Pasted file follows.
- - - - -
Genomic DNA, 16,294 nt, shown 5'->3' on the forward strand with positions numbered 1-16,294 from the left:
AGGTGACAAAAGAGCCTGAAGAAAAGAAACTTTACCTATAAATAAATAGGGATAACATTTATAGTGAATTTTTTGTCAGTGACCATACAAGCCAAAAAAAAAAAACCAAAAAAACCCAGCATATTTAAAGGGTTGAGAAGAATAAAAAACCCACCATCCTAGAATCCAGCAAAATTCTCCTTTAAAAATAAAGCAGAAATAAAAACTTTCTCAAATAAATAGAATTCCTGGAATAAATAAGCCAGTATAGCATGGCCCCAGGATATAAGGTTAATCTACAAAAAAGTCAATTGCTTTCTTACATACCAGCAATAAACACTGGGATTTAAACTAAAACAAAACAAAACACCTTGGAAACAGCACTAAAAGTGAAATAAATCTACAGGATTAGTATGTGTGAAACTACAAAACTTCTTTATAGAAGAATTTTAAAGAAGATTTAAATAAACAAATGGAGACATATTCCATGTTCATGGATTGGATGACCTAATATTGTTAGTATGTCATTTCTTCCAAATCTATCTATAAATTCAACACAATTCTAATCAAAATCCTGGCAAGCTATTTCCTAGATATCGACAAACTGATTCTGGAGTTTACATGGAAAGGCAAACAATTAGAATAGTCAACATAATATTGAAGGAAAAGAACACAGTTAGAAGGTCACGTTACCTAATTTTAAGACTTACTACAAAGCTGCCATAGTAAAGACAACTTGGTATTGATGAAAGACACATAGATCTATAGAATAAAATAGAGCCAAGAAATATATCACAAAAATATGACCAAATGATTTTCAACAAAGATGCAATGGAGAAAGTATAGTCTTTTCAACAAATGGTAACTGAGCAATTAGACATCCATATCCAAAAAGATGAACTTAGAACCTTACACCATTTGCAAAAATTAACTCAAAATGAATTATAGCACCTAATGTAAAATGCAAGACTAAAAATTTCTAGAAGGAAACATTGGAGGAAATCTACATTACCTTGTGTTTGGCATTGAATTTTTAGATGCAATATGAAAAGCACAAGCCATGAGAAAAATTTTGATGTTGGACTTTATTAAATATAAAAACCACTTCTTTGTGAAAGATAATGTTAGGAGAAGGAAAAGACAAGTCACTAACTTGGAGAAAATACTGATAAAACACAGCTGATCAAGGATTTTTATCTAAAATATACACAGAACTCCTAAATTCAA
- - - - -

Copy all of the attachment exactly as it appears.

Genomic DNA, 16,294 nt, shown 5'->3' on the forward strand with positions numbered 1-16,294 from the left:
AGGTGACAAAAGAGCCTGAAGAAAAGAAACTTTACCTATAAATAAATAGGGATAACATTTATAGTGAATTTTTTGTCAGTGACCATACAAGCCAAAAAAAAAAAACCAAAAAAACCCAGCATATTTAAAGGGTTGAGAAGAATAAAAAACCCACCATCCTAGAATCCAGCAAAATTCTCCTTTAAAAATAAAGCAGAAATAAAAACTTTCTCAAATAAATAGAATTCCTGGAATAAATAAGCCAGTATAGCATGGCCCCAGGATATAAGGTTAATCTACAAAAAAGTCAATTGCTTTCTTACATACCAGCAATAAACACTGGGATTTAAACTAAAACAAAACAAAACACCTTGGAAACAGCACTAAAAGTGAAATAAATCTACAGGATTAGTATGTGTGAAACTACAAAACTTCTTTATAGAAGAATTTTAAAGAAGATTTAAATAAACAAATGGAGACATATTCCATGTTCATGGATTGGATGACCTAATATTGTTAGTATGTCATTTCTTCCAAATCTATCTATAAATTCAACACAATTCTAATCAAAATCCTGGCAAGCTATTTCCTAGATATCGACAAACTGATTCTGGAGTTTACATGGAAAGGCAAACAATTAGAATAGTCAACATAATATTGAAGGAAAAGAACACAGTTAGAAGGTCACGTTACCTAATTTTAAGACTTACTACAAAGCTGCCATAGTAAAGACAACTTGGTATTGATGAAAGACACATAGATCTATAGAATAAAATAGAGCCAAGAAATATATCACAAAAATATGACCAAATGATTTTCAACAAAGATGCAATGGAGAAAGTATAGTCTTTTCAACAAATGGTAACTGAGCAATTAGACATCCATATCCAAAAAGATGAACTTAGAACCTTACACCATTTGCAAAAATTAACTCAAAATGAATTATAGCACCTAATGTAAAATGCAAGACTAAAAATTTCTAGAAGGAAACATTGGAGGAAATCTACATTACCTTGTGTTTGGCATTGAATTTTTAGATGCAATATGAAAAGCACAAGCCATGAGAAAAATTTTGATGTTGGACTTTATTAAATATAAAAACCACTTCTTTGTGAAAGATAATGTTAGGAGAAGGAAAAGACAAGTCACTAACTTGGAGAAAATACTGATAAAACACAGCTGATCAAGGATTTTTATCTAAAATATACACAGAACTCCTAAATTCAA